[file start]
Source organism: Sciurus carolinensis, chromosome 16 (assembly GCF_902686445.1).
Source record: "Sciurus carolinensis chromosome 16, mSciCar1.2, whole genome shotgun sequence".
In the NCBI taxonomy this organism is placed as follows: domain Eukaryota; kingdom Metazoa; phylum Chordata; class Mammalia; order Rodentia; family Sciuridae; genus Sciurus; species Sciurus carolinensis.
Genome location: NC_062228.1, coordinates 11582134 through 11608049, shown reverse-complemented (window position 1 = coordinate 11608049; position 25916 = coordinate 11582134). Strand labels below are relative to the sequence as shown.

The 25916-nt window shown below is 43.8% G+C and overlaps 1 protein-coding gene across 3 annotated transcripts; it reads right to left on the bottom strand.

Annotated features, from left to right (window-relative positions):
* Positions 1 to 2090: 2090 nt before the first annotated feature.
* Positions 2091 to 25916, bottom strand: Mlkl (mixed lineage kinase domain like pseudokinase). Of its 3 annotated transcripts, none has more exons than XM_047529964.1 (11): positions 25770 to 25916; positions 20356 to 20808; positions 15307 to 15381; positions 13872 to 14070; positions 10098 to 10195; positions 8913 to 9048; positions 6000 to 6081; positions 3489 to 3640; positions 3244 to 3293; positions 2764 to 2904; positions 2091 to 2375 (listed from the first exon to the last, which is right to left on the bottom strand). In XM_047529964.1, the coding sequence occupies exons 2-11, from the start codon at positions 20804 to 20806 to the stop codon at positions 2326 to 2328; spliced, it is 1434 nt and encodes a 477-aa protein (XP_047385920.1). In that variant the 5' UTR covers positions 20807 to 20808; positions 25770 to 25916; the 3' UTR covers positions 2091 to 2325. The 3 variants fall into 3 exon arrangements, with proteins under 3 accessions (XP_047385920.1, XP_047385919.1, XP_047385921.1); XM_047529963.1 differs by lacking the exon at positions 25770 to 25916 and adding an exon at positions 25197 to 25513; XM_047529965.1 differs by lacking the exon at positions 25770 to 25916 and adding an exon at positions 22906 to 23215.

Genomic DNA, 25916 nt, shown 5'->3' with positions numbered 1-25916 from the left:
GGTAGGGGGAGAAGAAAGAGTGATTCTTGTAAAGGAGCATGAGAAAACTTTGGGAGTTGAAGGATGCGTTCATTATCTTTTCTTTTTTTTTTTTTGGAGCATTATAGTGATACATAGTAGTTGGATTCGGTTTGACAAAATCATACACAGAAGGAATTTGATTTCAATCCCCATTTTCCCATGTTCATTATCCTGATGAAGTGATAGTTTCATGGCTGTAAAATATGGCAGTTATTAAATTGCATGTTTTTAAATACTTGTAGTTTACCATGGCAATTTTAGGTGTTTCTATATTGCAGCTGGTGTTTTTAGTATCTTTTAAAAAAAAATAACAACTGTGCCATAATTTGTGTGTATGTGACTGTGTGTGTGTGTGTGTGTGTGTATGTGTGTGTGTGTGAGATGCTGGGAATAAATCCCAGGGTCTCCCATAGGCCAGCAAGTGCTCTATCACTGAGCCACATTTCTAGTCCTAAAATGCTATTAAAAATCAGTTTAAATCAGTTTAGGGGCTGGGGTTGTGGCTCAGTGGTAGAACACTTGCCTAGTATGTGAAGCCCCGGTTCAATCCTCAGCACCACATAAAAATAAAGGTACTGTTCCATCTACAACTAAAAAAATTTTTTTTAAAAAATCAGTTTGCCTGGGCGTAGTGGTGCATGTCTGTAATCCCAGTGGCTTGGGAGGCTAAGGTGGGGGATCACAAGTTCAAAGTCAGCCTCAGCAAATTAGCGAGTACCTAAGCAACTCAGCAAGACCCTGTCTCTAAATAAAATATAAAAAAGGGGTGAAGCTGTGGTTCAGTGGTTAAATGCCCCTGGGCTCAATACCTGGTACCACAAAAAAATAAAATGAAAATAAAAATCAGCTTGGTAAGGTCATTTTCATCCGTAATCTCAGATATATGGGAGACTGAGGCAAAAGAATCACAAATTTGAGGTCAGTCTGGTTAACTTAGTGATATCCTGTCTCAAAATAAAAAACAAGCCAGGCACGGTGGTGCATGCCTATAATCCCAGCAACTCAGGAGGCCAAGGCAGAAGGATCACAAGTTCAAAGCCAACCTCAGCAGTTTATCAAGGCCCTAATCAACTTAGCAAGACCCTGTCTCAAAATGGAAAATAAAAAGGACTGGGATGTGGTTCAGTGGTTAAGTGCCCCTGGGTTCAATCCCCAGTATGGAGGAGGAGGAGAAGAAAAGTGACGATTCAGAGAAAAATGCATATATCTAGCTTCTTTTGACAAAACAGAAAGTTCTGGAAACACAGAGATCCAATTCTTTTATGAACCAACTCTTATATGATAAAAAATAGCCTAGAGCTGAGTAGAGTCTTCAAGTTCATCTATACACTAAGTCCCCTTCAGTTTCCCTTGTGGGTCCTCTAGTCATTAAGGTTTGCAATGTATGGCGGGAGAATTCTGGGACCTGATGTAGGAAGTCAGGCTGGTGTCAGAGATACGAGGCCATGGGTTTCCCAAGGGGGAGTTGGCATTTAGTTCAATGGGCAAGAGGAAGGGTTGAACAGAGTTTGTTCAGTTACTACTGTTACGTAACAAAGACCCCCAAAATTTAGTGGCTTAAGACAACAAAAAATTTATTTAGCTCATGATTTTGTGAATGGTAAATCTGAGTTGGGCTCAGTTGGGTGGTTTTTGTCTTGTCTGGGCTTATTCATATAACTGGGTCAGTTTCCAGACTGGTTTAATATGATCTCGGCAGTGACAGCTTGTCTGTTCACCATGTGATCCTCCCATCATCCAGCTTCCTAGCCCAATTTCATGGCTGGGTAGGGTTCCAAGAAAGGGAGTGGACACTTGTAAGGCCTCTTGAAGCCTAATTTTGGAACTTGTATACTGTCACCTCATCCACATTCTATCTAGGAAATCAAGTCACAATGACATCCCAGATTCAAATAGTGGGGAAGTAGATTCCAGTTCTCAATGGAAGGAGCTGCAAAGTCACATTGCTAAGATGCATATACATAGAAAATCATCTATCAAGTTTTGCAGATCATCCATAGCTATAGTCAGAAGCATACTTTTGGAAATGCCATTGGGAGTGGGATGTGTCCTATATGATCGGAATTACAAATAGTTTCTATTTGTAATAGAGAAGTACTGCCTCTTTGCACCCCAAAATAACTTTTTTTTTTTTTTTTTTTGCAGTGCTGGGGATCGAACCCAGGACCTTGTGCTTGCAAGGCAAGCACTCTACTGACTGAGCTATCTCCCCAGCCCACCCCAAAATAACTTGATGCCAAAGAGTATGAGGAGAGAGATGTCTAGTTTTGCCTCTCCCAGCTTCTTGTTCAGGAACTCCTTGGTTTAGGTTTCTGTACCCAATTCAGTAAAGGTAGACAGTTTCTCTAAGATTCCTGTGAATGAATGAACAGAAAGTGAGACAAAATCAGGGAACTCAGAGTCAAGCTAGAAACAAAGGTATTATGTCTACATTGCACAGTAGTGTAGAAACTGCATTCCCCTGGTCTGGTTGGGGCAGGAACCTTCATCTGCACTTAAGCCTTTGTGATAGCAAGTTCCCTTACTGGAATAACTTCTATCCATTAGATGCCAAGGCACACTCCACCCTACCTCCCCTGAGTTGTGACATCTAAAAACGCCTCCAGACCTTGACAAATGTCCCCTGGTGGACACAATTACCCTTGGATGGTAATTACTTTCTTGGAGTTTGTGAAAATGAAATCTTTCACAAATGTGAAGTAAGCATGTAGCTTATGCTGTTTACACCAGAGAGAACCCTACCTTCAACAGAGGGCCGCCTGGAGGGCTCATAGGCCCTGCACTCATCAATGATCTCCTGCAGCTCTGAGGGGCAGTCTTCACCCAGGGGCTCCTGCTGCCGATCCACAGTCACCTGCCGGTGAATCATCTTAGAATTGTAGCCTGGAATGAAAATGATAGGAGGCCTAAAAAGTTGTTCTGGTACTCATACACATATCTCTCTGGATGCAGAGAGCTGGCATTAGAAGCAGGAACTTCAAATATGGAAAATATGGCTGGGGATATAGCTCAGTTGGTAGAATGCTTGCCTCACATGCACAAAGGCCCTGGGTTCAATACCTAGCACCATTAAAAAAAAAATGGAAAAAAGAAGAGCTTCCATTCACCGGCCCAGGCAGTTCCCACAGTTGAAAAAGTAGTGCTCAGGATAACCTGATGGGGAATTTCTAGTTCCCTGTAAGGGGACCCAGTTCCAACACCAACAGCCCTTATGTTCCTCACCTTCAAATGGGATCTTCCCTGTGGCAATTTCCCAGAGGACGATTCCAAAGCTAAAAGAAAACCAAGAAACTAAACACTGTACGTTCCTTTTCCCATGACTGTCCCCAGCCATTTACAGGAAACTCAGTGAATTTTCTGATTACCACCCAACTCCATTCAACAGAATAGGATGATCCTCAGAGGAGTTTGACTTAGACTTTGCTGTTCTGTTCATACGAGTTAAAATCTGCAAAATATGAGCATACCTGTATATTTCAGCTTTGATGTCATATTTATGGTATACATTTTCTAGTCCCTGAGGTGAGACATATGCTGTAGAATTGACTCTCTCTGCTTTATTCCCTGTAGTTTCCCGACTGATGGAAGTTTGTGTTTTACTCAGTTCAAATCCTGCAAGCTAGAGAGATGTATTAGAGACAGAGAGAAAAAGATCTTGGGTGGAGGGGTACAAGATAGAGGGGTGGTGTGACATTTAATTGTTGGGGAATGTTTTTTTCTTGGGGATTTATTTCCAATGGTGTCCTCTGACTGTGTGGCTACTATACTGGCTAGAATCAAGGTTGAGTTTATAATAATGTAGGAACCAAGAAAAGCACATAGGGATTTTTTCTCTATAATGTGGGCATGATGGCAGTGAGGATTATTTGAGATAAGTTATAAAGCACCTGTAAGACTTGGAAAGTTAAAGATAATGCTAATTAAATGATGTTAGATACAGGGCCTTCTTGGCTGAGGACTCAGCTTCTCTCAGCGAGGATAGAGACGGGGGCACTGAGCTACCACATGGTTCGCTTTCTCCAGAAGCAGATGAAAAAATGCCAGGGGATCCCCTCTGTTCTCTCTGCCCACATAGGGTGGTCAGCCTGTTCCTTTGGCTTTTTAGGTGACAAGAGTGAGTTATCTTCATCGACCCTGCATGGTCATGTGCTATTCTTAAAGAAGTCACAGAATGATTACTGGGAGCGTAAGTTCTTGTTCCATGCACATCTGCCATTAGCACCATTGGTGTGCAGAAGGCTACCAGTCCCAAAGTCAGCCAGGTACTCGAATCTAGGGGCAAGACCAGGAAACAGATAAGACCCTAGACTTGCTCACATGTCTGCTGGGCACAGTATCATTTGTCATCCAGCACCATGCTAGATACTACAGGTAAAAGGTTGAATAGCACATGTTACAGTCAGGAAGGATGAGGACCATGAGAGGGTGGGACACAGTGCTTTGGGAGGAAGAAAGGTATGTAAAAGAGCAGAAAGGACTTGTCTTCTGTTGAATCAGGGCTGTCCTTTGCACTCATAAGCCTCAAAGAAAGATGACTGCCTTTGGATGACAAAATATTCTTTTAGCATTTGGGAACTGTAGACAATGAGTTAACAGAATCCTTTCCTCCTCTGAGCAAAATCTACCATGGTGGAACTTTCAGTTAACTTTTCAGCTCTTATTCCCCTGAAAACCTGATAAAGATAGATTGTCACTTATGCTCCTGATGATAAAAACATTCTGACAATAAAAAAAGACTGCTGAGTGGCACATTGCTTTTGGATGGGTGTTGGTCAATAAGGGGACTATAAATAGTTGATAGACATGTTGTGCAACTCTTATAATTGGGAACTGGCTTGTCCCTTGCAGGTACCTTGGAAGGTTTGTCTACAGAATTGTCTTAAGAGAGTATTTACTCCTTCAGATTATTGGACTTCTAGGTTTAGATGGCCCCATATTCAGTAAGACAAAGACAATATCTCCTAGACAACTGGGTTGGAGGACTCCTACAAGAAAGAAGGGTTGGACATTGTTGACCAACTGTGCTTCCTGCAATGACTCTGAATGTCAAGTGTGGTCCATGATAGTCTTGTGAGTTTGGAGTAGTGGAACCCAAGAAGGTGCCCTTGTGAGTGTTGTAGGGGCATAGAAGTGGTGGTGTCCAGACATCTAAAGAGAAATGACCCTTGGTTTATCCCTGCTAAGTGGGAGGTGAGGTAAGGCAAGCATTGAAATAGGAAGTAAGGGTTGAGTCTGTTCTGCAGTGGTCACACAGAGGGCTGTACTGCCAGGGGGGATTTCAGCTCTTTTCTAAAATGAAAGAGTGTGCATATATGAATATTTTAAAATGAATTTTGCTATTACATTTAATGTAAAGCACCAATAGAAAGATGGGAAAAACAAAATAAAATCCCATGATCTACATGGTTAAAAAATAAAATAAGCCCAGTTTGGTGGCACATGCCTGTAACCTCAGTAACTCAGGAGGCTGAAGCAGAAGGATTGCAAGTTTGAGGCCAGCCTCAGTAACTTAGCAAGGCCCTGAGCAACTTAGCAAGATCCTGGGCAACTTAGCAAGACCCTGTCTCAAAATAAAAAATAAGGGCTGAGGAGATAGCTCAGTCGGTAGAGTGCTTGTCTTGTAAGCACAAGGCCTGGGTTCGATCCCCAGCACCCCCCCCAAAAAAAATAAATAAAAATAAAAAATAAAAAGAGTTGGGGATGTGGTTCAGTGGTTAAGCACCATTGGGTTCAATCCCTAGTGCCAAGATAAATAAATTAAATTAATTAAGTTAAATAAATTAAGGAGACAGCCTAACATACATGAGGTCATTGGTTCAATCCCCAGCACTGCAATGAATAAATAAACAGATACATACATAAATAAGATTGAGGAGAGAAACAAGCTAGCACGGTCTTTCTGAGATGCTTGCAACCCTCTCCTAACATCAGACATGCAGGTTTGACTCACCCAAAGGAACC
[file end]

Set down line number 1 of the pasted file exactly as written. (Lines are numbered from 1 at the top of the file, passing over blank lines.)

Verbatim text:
Source organism: Sciurus carolinensis, chromosome 16 (assembly GCF_902686445.1).